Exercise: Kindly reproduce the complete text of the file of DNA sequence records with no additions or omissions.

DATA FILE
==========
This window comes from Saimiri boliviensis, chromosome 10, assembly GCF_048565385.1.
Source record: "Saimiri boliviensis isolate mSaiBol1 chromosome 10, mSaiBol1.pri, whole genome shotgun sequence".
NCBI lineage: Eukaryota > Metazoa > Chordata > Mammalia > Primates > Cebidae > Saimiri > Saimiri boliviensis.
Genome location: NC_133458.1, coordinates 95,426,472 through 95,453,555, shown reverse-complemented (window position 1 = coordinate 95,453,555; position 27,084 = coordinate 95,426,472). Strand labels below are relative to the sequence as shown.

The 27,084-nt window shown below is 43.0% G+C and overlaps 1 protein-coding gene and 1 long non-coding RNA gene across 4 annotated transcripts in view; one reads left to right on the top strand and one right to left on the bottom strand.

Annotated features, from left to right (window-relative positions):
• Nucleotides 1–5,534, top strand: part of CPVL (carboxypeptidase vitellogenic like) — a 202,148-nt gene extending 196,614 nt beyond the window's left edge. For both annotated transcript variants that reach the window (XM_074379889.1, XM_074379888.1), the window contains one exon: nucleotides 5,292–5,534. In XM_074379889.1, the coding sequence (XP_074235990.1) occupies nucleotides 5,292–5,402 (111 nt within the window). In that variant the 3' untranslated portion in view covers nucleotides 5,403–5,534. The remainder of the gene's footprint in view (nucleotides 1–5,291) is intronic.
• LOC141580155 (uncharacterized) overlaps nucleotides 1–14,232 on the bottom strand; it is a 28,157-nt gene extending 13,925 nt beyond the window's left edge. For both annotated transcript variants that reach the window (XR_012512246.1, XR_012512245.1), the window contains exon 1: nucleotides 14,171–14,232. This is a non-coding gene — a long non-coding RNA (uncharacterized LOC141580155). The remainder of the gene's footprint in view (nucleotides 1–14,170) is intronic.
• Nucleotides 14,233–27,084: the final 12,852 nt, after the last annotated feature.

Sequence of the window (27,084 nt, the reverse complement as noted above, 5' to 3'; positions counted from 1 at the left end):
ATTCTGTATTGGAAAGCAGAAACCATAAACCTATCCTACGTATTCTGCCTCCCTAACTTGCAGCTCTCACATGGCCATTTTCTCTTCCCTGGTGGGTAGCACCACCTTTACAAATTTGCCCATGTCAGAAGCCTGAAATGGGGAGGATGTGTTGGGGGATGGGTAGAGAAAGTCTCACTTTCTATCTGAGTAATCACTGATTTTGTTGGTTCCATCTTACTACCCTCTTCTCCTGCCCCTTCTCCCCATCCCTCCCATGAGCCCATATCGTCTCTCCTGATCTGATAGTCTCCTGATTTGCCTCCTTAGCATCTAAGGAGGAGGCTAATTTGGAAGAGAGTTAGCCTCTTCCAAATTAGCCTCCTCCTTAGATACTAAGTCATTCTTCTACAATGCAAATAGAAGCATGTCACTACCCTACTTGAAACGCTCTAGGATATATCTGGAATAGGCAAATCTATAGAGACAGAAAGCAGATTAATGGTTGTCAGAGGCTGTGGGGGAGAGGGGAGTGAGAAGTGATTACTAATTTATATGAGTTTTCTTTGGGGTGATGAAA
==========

This window comes from Saimiri boliviensis, chromosome 10, assembly GCF_048565385.1.
Source record: "Saimiri boliviensis isolate mSaiBol1 chromosome 10, mSaiBol1.pri, whole genome shotgun sequence".
NCBI lineage: Eukaryota > Metazoa > Chordata > Mammalia > Primates > Cebidae > Saimiri > Saimiri boliviensis.
Genome location: NC_133458.1, coordinates 95,426,472 through 95,453,555, shown reverse-complemented (window position 1 = coordinate 95,453,555; position 27,084 = coordinate 95,426,472). Strand labels below are relative to the sequence as shown.

The 27,084-nt window shown below is 43.0% G+C and overlaps 1 protein-coding gene and 1 long non-coding RNA gene across 4 annotated transcripts in view; one reads left to right on the top strand and one right to left on the bottom strand.

Annotated features, from left to right (window-relative positions):
• Nucleotides 1–5,534, top strand: part of CPVL (carboxypeptidase vitellogenic like) — a 202,148-nt gene extending 196,614 nt beyond the window's left edge. For both annotated transcript variants that reach the window (XM_074379889.1, XM_074379888.1), the window contains one exon: nucleotides 5,292–5,534. In XM_074379889.1, the coding sequence (XP_074235990.1) occupies nucleotides 5,292–5,402 (111 nt within the window). In that variant the 3' untranslated portion in view covers nucleotides 5,403–5,534. The remainder of the gene's footprint in view (nucleotides 1–5,291) is intronic.
• LOC141580155 (uncharacterized) overlaps nucleotides 1–14,232 on the bottom strand; it is a 28,157-nt gene extending 13,925 nt beyond the window's left edge. For both annotated transcript variants that reach the window (XR_012512246.1, XR_012512245.1), the window contains exon 1: nucleotides 14,171–14,232. This is a non-coding gene — a long non-coding RNA (uncharacterized LOC141580155). The remainder of the gene's footprint in view (nucleotides 1–14,170) is intronic.
• Nucleotides 14,233–27,084: the final 12,852 nt, after the last annotated feature.

Sequence of the window (27,084 nt, the reverse complement as noted above, 5' to 3'; positions counted from 1 at the left end):
ATTCTGTATTGGAAAGCAGAAACCATAAACCTATCCTACGTATTCTGCCTCCCTAACTTGCAGCTCTCACATGGCCATTTTCTCTTCCCTGGTGGGTAGCACCACCTTTACAAATTTGCCCATGTCAGAAGCCTGAAATGGGGAGGATGTGTTGGGGGATGGGTAGAGAAAGTCTCACTTTCTATCTGAGTAATCACTGATTTTGTTGGTTCCATCTTACTACCCTCTTCTCCTGCCCCTTCTCCCCATCCCTCCCATGAGCCCATATCGTCTCTCCTGATCTGATAGTCTCCTGATTTGCCTCCTTAGCATCTAAGGAGGAGGCTAATTTGGAAGAGAGTTAGCCTCTTCCAAATTAGCCTCCTCCTTAGATACTAAGTCATTCTTCTACAATGCAAATAGAAGCATGTCACTACCCTACTTGAAACGCTCTAGGATATATCTGGAATAGGCAAATCTATAGAGACAGAAAGCAGATTAATGGTTGTCAGAGGCTGTGGGGGAGAGGGGAGTGAGAAGTGATTACTAATTTATATGAGTTTTCTTTGGGGTGATGAAA